What Is Payment Shock & How Can It Hurt My Mortgage Loan Application?
Could payment shock sabotage your mortgage loan application?
There are many hidden quirks of mortgage loan underwriting which most consumers are unaware of, and even many newer loan officers fail to anticipate when taking mortgage loan applications. Payment shock is one of them. So what is it? How can borrowers preempt and overcome it?
What is Payment Shock in Mortgage Lending?
This is another one of those factors which relates to a borrower’s credit report that has nothing to do with credit score. You could have a perfect payment record and an 850 credit score, yet have your mortgage loan application denied due to payment shock. In the reverse; theoretically a borrower with a 580 credit score and a previous foreclosure and bankruptcy could still get a home loan if payment shock is not an issue.
Essentially payment shock comes into play and is an underwriting red flag when borrowers are going to experience far larger payments than they have proven they can handle in the past. For example; trying to buy a million dollar home, when your previous home loan was only for $150,000 and the payment were far less. Lenders are far more comfortable if you have a proven track record of maintaining payments and debt in a similar range as to what you are asking for.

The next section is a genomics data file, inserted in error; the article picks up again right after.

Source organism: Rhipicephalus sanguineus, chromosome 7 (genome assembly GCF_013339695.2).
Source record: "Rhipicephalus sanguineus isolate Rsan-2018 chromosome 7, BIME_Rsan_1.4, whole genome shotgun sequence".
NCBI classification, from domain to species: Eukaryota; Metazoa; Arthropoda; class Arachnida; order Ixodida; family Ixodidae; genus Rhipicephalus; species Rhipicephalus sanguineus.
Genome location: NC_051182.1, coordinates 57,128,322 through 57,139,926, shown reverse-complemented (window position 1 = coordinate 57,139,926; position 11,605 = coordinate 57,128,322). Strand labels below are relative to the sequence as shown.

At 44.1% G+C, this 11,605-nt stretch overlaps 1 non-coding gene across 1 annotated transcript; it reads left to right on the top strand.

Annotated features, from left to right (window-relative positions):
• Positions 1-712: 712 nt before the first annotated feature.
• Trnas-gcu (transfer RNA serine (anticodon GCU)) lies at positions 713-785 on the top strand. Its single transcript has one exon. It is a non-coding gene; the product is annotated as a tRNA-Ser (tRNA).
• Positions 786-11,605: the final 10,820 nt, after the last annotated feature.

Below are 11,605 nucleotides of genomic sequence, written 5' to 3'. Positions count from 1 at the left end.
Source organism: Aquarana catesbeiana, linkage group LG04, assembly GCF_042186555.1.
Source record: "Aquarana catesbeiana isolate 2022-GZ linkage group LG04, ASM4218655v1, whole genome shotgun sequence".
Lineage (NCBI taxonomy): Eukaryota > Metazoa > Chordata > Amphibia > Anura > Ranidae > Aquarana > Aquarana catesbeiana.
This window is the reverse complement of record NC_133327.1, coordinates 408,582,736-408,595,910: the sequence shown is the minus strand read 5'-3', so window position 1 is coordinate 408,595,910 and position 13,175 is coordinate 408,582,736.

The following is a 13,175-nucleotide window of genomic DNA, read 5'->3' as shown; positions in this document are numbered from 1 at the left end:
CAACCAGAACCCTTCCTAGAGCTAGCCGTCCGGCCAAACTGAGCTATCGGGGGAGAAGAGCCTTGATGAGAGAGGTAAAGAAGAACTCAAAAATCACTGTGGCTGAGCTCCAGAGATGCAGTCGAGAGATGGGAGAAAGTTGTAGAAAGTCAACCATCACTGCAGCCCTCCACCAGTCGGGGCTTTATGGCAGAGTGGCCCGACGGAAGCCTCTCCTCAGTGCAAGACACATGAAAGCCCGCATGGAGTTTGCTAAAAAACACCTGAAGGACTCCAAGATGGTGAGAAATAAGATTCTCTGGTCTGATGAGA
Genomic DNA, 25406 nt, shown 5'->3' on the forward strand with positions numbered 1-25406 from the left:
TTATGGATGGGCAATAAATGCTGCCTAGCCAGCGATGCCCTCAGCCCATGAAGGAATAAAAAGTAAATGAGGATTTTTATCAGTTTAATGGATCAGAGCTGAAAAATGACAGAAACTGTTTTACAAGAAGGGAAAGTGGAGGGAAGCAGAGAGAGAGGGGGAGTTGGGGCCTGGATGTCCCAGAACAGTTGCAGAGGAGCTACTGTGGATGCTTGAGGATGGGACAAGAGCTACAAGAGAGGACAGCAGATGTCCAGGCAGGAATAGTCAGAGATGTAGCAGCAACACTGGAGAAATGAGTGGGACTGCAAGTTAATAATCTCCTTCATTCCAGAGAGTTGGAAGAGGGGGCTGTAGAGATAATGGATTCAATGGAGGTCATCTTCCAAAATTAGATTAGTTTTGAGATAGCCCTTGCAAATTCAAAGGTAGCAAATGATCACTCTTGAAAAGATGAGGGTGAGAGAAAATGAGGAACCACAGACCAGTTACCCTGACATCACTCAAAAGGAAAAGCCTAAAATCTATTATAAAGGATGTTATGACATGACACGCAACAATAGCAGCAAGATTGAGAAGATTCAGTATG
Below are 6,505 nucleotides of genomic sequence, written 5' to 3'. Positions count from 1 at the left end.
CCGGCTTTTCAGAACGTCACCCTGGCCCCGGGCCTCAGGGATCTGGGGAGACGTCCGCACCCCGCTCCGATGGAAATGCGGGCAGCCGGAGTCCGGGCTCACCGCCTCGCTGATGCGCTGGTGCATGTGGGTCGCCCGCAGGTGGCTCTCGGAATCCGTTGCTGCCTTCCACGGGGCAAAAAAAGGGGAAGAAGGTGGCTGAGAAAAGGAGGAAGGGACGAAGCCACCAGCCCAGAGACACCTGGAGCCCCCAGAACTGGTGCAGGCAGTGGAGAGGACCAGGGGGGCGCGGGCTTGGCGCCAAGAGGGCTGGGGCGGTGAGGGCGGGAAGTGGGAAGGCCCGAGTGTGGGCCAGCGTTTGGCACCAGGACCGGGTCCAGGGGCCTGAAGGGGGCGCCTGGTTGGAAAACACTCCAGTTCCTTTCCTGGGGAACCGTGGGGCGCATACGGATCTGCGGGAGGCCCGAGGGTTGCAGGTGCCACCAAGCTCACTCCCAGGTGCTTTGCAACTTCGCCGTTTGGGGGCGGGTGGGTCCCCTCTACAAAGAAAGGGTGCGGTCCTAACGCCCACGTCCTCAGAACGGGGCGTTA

Obviously some borrowers will appear to be experiencing payment shock, even though they have been very responsible, and just haven’t used credit. For the financially secure borrower there may be compensating factors which can offset payment shock. For example; large amounts of savings and investment accounts, other real estate assets, low LTVs or debt-to-income ratios, or credit accounts which aren’t showing up on your credit report. However, expect to have to suggest this to most lenders and loan officers rather than expect them to brainstorm ways to make it work.
How to Preempt Payment Shock during Mortgage Loan Applications
For those individuals with big goals and big house dreams it can be wise to plan to squash payment shock in advance. This can be achieved by moving up the housing ladder in several steps, requesting credit line increases on credit cards, or even taking out loans and paying them off to prove ability to pay.